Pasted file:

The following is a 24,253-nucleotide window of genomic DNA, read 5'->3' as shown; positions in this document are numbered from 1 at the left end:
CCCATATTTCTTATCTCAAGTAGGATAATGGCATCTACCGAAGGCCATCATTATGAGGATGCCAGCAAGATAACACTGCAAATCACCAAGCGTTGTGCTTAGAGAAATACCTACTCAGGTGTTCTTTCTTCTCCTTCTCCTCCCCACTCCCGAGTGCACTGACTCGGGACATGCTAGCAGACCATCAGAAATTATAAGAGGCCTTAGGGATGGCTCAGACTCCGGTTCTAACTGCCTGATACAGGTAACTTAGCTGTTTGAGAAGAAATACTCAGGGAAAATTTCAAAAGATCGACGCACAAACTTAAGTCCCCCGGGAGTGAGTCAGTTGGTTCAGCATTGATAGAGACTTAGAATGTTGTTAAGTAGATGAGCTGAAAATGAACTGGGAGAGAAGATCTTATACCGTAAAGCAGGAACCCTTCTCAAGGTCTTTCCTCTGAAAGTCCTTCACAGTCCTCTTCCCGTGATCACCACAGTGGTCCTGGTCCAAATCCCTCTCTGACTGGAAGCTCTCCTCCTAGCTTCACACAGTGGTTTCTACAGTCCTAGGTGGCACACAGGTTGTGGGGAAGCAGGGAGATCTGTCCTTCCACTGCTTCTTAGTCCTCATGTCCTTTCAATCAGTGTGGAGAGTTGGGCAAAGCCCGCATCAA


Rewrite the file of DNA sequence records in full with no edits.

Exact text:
The following is a 24,253-nucleotide window of genomic DNA, read 5'->3' as shown; positions in this document are numbered from 1 at the left end:
CCCATATTTCTTATCTCAAGTAGGATAATGGCATCTACCGAAGGCCATCATTATGAGGATGCCAGCAAGATAACACTGCAAATCACCAAGCGTTGTGCTTAGAGAAATACCTACTCAGGTGTTCTTTCTTCTCCTTCTCCTCCCCACTCCCGAGTGCACTGACTCGGGACATGCTAGCAGACCATCAGAAATTATAAGAGGCCTTAGGGATGGCTCAGACTCCGGTTCTAACTGCCTGATACAGGTAACTTAGCTGTTTGAGAAGAAATACTCAGGGAAAATTTCAAAAGATCGACGCACAAACTTAAGTCCCCCGGGAGTGAGTCAGTTGGTTCAGCATTGATAGAGACTTAGAATGTTGTTAAGTAGATGAGCTGAAAATGAACTGGGAGAGAAGATCTTATACCGTAAAGCAGGAACCCTTCTCAAGGTCTTTCCTCTGAAAGTCCTTCACAGTCCTCTTCCCGTGATCACCACAGTGGTCCTGGTCCAAATCCCTCTCTGACTGGAAGCTCTCCTCCTAGCTTCACACAGTGGTTTCTACAGTCCTAGGTGGCACACAGGTTGTGGGGAAGCAGGGAGATCTGTCCTTCCACTGCTTCTTAGTCCTCATGTCCTTTCAATCAGTGTGGAGAGTTGGGCAAAGCCCGCATCAA